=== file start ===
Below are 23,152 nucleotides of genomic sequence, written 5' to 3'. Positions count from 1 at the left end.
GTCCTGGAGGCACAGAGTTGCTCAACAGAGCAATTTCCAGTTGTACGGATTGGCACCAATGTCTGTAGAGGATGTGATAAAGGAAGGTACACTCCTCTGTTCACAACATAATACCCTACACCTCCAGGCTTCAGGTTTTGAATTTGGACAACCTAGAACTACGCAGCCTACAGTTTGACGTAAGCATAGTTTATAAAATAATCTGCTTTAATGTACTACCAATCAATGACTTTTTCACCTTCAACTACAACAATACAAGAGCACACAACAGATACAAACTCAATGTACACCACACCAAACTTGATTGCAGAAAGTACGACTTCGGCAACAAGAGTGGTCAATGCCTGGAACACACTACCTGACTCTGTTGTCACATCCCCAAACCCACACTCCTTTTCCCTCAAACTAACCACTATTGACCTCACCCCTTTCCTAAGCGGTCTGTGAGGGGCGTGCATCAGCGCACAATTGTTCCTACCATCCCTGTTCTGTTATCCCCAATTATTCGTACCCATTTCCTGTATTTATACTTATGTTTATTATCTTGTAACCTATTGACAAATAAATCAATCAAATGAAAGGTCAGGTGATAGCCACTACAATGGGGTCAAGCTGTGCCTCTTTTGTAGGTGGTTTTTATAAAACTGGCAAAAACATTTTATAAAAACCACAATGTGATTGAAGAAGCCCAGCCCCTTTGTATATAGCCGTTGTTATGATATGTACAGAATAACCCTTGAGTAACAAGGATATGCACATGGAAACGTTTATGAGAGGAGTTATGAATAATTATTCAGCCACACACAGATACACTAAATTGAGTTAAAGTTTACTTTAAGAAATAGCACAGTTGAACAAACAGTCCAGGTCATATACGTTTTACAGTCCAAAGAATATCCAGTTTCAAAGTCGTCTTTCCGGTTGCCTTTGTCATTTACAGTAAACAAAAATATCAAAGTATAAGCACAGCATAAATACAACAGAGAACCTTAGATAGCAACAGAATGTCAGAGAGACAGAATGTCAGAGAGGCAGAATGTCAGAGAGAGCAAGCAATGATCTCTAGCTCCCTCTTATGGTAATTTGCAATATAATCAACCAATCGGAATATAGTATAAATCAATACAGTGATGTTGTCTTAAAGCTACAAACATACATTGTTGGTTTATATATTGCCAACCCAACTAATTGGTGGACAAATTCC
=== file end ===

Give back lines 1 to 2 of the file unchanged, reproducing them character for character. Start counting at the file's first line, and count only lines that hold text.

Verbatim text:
Below are 23,152 nucleotides of genomic sequence, written 5' to 3'. Positions count from 1 at the left end.
GTCCTGGAGGCACAGAGTTGCTCAACAGAGCAATTTCCAGTTGTACGGATTGGCACCAATGTCTGTAGAGGATGTGATAAAGGAAGGTACACTCCTCTGTTCACAACATAATACCCTACACCTCCAGGCTTCAGGTTTTGAATTTGGACAACCTAGAACTACGCAGCCTACAGTTTGACGTAAGCATAGTTTATAAAATAATCTGCTTTAATGTACTACCAATCAATGACTTTTTCACCTTCAACTACAACAATACAAGAGCACACAACAGATACAAACTCAATGTACACCACACCAAACTTGATTGCAGAAAGTACGACTTCGGCAACAAGAGTGGTCAATGCCTGGAACACACTACCTGACTCTGTTGTCACATCCCCAAACCCACACTCCTTTTCCCTCAAACTAACCACTATTGACCTCACCCCTTTCCTAAGCGGTCTGTGAGGGGCGTGCATCAGCGCACAATTGTTCCTACCATCCCTGTTCTGTTATCCCCAATTATTCGTACCCATTTCCTGTATTTATACTTATGTTTATTATCTTGTAACCTATTGACAAATAAATCAATCAAATGAAAGGTCAGGTGATAGCCACTACAATGGGGTCAAGCTGTGCCTCTTTTGTAGGTGGTTTTTATAAAACTGGCAAAAACATTTTATAAAAACCACAATGTGATTGAAGAAGCCCAGCCCCTTTGTATATAGCCGTTGTTATGATATGTACAGAATAACCCTTGAGTAACAAGGATATGCACATGGAAACGTTTATGAGAGGAGTTATGAATAATTATTCAGCCACACACAGATACACTAAATTGAGTTAAAGTTTACTTTAAGAAATAGCACAGTTGAACAAACAGTCCAGGTCATATACGTTTTACAGTCCAAAGAATATCCAGTTTCAAAGTCGTCTTTCCGGTTGCCTTTGTCATTTACAGTAAACAAAAATATCAAAGTATAAGCACAGCATAAATACAACAGAGAACCTTAGATAGCAACAGAATGTCAGAGAGACAGAATGTCAGAGAGGCAGAATGTCAGAGAGAGCAAGCAATGATCTCTAGCTCCCTCTTATGGTAATTTGCAATATAATCAACCAATCGGAATATAGTATAAATCAATACAGTGATGTTGTCTTAAAGCTACAAACATACATTGTTGGTTTATATATTGCCAACCCAACTAATTGGTGGACAAATTCC